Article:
Imagine you are a successful filmmaker in Hollywood. You are planning to make a high budget action thriller movie full of explosions, car chase and shootouts. The next step is to generate a short list of actors to consider the protagonist. What name do you think of?
Most people soon imagine something like Dwayne “The Rock” Johnson, Tom Cruise, Ryan Reynolds. In other words, a male actor. This is because “action thriller heroes” are commonly associated with typical male traits. Men fit the bill more easily when people imagine candidates for these roles.
Film is not the only industry that suffers from this prejudice. Fields of science, technology, engineering, mathematics (STEM) When Leading position Despite these same organizations proclaiming a commitment to diversity, the top organizations are notorious for being male-dominated.
One problem is that, despite the organization’s commitments, cognitive bias pervades all types of decision making, including hiring choices. Study of me and my colleagues , Published in the journal Nature Human Behavior , Let’s take a look at the informal recruitment process. Specifically, look at the informal short list, the first list of role candidates. This list usually includes candidates that come to mind. In a new mentor protégé, a prominent employee at last month’s meeting, a referral from Uncle Joey, and a male-dominated industry, they are often men. Our research suggests a seemingly simple solution to this problem. To lengthen an informal short list.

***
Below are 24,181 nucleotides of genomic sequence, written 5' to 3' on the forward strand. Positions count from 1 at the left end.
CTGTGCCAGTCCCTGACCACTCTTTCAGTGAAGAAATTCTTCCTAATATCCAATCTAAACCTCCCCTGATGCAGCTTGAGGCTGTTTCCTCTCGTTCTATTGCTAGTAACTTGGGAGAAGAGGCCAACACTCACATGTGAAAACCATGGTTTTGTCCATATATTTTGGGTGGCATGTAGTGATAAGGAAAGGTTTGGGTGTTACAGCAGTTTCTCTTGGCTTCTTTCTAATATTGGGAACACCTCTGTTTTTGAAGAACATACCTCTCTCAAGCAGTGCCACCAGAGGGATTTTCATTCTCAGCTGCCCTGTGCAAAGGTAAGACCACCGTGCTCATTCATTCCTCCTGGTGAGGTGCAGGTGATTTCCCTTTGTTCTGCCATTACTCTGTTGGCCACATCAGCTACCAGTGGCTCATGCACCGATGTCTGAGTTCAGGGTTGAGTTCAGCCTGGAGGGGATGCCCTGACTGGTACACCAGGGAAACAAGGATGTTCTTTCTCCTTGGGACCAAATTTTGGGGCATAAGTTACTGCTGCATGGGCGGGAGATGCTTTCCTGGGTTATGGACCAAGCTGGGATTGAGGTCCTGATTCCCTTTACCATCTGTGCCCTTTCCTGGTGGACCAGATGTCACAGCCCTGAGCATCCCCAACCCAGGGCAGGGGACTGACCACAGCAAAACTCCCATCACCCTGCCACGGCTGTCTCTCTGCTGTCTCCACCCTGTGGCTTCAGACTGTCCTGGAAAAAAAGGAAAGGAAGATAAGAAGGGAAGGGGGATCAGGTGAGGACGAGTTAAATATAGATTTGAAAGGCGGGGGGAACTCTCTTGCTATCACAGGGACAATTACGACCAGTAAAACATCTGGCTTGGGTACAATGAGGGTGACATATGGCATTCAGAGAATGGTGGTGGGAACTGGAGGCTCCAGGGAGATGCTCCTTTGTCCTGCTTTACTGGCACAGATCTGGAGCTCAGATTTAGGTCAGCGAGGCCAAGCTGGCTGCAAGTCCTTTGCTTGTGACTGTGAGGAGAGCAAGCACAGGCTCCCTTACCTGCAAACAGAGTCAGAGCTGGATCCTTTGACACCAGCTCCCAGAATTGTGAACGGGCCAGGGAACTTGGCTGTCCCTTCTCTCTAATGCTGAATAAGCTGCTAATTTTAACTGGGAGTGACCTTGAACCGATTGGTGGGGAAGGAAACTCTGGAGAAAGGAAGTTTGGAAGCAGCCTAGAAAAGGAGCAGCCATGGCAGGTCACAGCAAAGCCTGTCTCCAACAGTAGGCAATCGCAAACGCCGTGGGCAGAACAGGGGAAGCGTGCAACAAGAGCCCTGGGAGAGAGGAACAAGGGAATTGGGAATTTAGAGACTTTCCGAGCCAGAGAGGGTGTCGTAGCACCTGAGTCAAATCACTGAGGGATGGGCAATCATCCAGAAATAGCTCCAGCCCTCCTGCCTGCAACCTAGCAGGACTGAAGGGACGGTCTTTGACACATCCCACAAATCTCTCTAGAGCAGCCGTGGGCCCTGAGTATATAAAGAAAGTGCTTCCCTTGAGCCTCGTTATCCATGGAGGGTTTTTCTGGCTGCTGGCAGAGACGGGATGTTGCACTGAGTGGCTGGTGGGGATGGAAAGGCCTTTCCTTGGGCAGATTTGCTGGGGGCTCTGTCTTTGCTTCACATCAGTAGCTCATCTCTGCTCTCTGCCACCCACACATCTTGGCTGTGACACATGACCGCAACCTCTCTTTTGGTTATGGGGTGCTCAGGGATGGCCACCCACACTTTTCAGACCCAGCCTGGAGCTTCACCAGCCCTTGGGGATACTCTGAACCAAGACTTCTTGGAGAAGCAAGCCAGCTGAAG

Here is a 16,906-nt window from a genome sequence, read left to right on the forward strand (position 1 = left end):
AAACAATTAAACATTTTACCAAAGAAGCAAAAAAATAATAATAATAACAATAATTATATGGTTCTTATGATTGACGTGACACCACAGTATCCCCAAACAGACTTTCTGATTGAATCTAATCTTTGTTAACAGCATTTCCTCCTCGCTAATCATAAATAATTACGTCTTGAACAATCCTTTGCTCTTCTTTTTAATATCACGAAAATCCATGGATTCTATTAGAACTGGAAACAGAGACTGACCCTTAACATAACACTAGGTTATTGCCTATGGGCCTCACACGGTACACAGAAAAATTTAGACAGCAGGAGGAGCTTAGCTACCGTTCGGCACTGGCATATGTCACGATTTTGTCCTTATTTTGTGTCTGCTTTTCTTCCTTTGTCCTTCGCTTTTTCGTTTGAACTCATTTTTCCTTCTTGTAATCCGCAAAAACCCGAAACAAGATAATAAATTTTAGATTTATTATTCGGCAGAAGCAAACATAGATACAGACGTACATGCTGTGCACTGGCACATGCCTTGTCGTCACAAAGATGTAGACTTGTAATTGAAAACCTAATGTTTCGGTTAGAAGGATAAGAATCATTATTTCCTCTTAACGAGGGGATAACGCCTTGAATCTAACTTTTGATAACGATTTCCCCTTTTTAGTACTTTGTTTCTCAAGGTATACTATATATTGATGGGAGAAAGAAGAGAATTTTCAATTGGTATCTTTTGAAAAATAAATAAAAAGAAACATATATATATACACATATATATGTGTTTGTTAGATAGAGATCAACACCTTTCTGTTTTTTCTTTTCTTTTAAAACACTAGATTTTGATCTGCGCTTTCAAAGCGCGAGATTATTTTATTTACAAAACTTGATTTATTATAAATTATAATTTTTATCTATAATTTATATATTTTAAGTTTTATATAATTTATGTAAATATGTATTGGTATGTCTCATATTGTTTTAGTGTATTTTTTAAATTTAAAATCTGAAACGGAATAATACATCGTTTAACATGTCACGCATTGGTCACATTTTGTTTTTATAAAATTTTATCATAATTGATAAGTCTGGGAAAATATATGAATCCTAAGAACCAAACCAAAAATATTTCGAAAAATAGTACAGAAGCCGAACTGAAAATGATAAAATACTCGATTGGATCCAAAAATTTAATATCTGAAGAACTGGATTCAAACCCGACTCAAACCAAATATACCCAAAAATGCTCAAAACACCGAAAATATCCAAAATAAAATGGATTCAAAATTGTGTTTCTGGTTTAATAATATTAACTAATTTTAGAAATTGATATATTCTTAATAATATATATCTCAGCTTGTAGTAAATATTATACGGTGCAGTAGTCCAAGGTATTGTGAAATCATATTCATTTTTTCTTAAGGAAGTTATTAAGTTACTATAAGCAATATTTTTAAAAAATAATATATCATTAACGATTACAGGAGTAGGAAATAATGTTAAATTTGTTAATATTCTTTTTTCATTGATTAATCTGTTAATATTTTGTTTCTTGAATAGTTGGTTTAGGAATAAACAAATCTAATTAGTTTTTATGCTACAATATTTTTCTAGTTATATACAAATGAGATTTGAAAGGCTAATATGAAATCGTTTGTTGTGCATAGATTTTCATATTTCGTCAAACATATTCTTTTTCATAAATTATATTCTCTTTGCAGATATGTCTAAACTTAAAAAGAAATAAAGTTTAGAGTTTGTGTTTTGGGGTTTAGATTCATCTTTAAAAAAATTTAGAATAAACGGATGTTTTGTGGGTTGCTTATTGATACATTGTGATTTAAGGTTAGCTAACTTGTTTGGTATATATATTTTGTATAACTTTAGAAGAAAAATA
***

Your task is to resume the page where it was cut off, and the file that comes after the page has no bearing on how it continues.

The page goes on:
In the first series of studies, we invited 858 college students and other adults to participate in the Hollywood filmmaker’s thinking exercises described at the beginning of this article. We asked participants to make a short list of the three actors to consider as the protagonists. Then I asked them to expand the first list by adding three more names. The first list contained about 1: 8 female-to-male ratios, while the expanded list has about 1: 6 female-to-male ratios, a 33% increase in female candidates. Found to be included (all ratios reported) rounded).This is called an increase Longer short list effect ..
Two more studies set up in the technology industry found similar results. Throughout the survey, I imagined that we hired 265 people with a background in this area to consult a California tech startup looking for a new CEO. Participants were asked to suggest a list of three candidates for the company to consider, and were instructed to expand the list by adding three more names. The first list contained a female-to-male ratio of about 1: 6, but the extended list ratio was about 1: 4, showing a 44% increase in female candidates. ..
What explains this? The longer shortlist effect has to do with how your brain remembers information. When you think of an “action thriller hero”, you automatically land on the most typical or common example you’ve ever seen (for example, Dwayne Johnson).But the more you think about the question, the more answers you get Branch from the prototype response. Therefore, in the category where the prototype is male gender, the more responses you […]